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Ducks Beaten in All Phases by Canucks

Hockey: Vancouver skates to 7-2 victory highlighted by Cassels' hat trick. Anaheim holds players-only meeting after winless streak reaches five games.

November 09, 2000|ELLIOTT TEAFORD | TIMES STAFF WRITER

The Mighty Ducks spent 60 minutes getting worked over by the steadier, speedier and more confident Vancouver Canucks, 7-2, Wednesday before an announced crowd of 11,588 at the 17,174-seat Arrowhead Pond.

Then the Ducks spent 25 minutes in a players-only meeting, trying to find ways to halt a 0-3-2 winless streak that has sent them reeling to the bottom of the Pacific Division standings.

"We had a long talk because something has to change," Duck defenseman Oleg Tverdovsky said. "You can talk about what we did wrong on the ice, but the thing that's been wrong with this team for a long time is we just show up. Everybody has to look into a mirror right now and ask, 'Did I do a job or not?' "

The Ducks' goaltending let them down, killing the early momentum they built. Their defense collapsed repeatedly, leaving Canucks wide open in front of the net. And their power-play and penalty-killing units failed miserably.

"We're playing horribly defensively," captain Paul Kariya said after the Ducks were outshot, 43-38. "We're soft up the ice and in the neutral zone, but especially in the defensive zone. I've talked about the defense, but our power play has been brutal. Our penalty killing has been bad. It's everything. We've got Colorado and Detroit coming up and, if we play like this, we'll really get hammered. It'll be 10-2."

Added Coach Craig Hartsburg: "There's no sense trying to hide the fact that we're struggling right now. We've got to have a short-term focus right now. Our focus has to be only on [today's] practice. We've got a couple of days to regroup."

To be sure, the Ducks have a lot of improving to do before games Saturday against the Avalanche in Denver and Sunday against the Red Wings at the Pond.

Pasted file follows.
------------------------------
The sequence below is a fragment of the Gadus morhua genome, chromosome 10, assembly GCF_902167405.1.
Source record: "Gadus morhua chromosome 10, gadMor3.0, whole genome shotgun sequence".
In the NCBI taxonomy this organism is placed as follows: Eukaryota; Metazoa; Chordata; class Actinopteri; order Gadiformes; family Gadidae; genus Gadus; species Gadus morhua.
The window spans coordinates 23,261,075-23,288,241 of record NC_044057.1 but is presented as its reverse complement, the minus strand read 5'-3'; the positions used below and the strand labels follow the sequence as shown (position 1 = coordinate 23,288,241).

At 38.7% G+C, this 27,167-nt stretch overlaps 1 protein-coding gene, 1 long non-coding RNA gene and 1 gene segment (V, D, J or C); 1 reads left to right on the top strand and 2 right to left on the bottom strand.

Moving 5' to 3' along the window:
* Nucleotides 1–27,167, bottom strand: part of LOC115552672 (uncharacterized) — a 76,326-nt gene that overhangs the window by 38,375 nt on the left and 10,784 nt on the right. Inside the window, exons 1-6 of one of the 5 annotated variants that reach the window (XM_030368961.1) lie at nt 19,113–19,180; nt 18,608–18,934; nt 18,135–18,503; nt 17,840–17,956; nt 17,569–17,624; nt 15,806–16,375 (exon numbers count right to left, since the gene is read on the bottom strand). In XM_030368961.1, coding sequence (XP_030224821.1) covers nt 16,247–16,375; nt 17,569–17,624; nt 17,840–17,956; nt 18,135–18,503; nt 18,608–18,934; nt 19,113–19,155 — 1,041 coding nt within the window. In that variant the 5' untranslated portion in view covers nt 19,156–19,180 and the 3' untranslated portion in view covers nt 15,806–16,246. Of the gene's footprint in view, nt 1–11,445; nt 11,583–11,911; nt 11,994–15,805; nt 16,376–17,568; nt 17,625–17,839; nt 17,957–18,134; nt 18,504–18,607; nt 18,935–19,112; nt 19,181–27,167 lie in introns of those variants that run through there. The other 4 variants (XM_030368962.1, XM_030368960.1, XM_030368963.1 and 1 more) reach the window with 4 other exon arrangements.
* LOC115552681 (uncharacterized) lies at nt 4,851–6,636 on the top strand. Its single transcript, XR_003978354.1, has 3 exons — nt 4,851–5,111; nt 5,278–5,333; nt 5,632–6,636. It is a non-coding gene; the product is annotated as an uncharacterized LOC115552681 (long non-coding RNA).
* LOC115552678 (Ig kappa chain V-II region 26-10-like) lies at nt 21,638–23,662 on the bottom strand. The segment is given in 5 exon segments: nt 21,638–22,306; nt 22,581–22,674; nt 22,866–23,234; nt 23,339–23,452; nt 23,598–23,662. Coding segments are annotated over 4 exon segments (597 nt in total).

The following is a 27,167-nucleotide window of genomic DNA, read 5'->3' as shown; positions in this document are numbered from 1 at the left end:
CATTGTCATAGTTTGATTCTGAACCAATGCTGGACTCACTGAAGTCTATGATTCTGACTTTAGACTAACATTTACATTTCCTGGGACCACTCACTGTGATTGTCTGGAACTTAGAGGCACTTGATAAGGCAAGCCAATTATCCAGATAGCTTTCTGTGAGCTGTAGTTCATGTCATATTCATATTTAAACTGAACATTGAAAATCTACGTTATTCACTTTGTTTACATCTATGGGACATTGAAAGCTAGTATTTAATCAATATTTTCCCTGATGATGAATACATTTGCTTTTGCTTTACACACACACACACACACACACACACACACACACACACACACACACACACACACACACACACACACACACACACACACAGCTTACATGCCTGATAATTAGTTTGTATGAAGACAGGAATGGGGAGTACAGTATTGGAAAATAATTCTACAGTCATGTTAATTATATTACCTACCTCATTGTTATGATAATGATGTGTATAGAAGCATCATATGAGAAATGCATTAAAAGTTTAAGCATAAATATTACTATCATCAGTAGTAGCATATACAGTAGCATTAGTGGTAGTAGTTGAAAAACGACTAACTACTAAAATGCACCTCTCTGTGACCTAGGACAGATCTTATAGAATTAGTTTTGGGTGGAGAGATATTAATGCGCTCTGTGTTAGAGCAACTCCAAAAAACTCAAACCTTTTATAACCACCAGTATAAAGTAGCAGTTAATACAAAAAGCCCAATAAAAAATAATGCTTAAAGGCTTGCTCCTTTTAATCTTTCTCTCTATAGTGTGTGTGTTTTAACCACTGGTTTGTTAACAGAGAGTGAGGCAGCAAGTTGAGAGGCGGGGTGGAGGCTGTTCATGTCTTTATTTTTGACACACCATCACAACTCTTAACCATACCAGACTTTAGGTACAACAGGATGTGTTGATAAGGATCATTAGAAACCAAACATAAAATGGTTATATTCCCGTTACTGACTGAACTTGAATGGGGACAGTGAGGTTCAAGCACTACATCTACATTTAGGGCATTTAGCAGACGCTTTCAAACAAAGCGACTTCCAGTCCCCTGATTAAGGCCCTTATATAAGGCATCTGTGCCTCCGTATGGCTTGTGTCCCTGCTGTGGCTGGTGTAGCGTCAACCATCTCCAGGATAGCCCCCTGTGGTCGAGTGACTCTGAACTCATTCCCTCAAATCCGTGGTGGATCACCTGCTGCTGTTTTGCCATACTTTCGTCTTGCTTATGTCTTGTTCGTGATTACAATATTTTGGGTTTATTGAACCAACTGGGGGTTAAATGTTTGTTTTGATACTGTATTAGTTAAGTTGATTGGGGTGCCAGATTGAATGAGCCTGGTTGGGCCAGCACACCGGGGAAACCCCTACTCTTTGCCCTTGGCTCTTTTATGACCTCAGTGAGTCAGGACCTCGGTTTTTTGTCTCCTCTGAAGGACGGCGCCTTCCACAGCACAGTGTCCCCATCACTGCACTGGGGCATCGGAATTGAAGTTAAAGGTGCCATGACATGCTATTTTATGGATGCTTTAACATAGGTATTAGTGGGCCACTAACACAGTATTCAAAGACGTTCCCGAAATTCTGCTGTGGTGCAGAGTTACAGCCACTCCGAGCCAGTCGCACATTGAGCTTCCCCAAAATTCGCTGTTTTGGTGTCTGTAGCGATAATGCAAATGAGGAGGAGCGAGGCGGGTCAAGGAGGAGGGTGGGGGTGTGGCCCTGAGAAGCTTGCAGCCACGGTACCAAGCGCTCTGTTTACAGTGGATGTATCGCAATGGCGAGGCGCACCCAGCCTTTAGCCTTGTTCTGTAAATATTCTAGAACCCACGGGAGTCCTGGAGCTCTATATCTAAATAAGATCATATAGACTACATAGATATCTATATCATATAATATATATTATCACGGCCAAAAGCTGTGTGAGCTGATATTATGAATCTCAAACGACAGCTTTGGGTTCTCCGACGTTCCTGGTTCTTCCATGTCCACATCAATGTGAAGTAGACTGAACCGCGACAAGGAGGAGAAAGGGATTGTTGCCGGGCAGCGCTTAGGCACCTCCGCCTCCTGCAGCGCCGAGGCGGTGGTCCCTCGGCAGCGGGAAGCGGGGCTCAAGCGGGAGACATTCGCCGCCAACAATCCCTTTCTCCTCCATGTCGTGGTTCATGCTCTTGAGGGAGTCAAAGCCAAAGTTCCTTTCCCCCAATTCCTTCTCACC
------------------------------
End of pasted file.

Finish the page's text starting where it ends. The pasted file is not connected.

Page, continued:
Wednesday, the Ducks' goaltending failed them. Guy Hebert started and gave up four goals on 17 shots in 24 minutes 13 seconds. Dominic Roussel came on in relief and gave up two more second-period goals on seven shots.

Unlike Hebert and Roussel, Vancouver's Felix Potvin made routine and spectacular saves alike in keeping his team on track after it took a four-goal second-period lead. Potvin robbed Teemu Selanne with a glove save on a point-blank try in the opening moments of the third period, for example.

Of course, a 6-2 Duck deficit after two periods wasn't all the fault of their goaltenders. The Ducks' laissez-faire defensive play gave the Canucks all sorts of open ice. No one capitalized more than Andrew Cassels, whose three-goal game led Vancouver's offensive outburst.

And there was more.

The Ducks' power-play unit fizzled again, going scoreless on three opportunities and extending their slump with the man-advantage to 17 consecutive chances without a goal over four games.

After Ladislav Kohn's goal cut Vancouver's lead to 4-2 at 11:15 of the second period, the Ducks botched a terrific chance to get back in the game. But a two-man advantage for 1:13 produced only one shot on Potvin.

Cassels scored his second and third goals of the game only 2:38 apart late in the second and the Ducks trailed, 6-2.

The Canucks scored three times with the man advantage, including rookie Daniel Sedin's fifth goal of the season. His twin brother Henrik assisted on the goal.

Trailing, 1-0, after giving up a power-play goal to Vancouver's Peter Schaefer only 4:27 into the game, the Ducks were forced to kill off a five-minute boarding major to German Titov.

Kariya's shorthanded goal tied the score, 1-1, at the 11:06 mark, giving the Ducks life for a few short moments.

But Adrian Aucoin put Vancouver ahead to stay seconds after Titov's penalty expired, sending a shot from the top of the left faceoff circle past Hebert at 12:06.

"It hurt," Hartsburg said of Aucoin's goal. "It shouldn't have kept us from battling back. We kind of collapsed after that goal. We did a good job of killing the penalty and getting through it with momentum instead of losing the momentum."

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